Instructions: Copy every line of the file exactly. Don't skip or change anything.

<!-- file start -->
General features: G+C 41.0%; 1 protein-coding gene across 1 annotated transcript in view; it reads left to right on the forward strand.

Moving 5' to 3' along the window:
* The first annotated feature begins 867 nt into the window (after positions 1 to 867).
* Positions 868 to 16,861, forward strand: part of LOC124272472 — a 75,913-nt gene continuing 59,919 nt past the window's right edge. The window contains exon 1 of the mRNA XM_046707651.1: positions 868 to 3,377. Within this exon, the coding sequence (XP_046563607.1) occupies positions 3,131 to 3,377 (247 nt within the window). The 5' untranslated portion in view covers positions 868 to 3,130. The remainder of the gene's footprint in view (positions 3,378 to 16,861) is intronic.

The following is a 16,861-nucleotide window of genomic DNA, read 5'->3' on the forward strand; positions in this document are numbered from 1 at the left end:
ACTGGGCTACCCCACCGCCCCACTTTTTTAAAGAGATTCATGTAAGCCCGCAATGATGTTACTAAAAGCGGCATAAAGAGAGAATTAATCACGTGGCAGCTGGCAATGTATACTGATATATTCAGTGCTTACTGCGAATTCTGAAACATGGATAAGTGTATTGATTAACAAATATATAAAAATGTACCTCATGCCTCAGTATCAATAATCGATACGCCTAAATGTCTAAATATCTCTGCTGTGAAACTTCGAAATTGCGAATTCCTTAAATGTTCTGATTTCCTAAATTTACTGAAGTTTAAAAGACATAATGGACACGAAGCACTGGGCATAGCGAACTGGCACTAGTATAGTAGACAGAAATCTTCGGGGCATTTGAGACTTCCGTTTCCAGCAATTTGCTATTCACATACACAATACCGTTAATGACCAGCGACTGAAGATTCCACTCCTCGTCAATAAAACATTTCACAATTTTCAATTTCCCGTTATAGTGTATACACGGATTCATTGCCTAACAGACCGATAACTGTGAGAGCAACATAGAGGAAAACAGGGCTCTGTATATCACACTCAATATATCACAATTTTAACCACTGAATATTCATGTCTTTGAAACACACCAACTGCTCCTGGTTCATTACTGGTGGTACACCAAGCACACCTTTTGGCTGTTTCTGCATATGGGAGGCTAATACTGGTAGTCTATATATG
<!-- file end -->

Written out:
General features: G+C 41.0%; 1 protein-coding gene across 1 annotated transcript in view; it reads left to right on the forward strand.

Moving 5' to 3' along the window:
* The first annotated feature begins 867 nt into the window (after positions 1 to 867).
* Positions 868 to 16,861, forward strand: part of LOC124272472 — a 75,913-nt gene continuing 59,919 nt past the window's right edge. The window contains exon 1 of the mRNA XM_046707651.1: positions 868 to 3,377. Within this exon, the coding sequence (XP_046563607.1) occupies positions 3,131 to 3,377 (247 nt within the window). The 5' untranslated portion in view covers positions 868 to 3,130. The remainder of the gene's footprint in view (positions 3,378 to 16,861) is intronic.

The following is a 16,861-nucleotide window of genomic DNA, read 5'->3' on the forward strand; positions in this document are numbered from 1 at the left end:
ACTGGGCTACCCCACCGCCCCACTTTTTTAAAGAGATTCATGTAAGCCCGCAATGATGTTACTAAAAGCGGCATAAAGAGAGAATTAATCACGTGGCAGCTGGCAATGTATACTGATATATTCAGTGCTTACTGCGAATTCTGAAACATGGATAAGTGTATTGATTAACAAATATATAAAAATGTACCTCATGCCTCAGTATCAATAATCGATACGCCTAAATGTCTAAATATCTCTGCTGTGAAACTTCGAAATTGCGAATTCCTTAAATGTTCTGATTTCCTAAATTTACTGAAGTTTAAAAGACATAATGGACACGAAGCACTGGGCATAGCGAACTGGCACTAGTATAGTAGACAGAAATCTTCGGGGCATTTGAGACTTCCGTTTCCAGCAATTTGCTATTCACATACACAATACCGTTAATGACCAGCGACTGAAGATTCCACTCCTCGTCAATAAAACATTTCACAATTTTCAATTTCCCGTTATAGTGTATACACGGATTCATTGCCTAACAGACCGATAACTGTGAGAGCAACATAGAGGAAAACAGGGCTCTGTATATCACACTCAATATATCACAATTTTAACCACTGAATATTCATGTCTTTGAAACACACCAACTGCTCCTGGTTCATTACTGGTGGTACACCAAGCACACCTTTTGGCTGTTTCTGCATATGGGAGGCTAATACTGGTAGTCTATATATG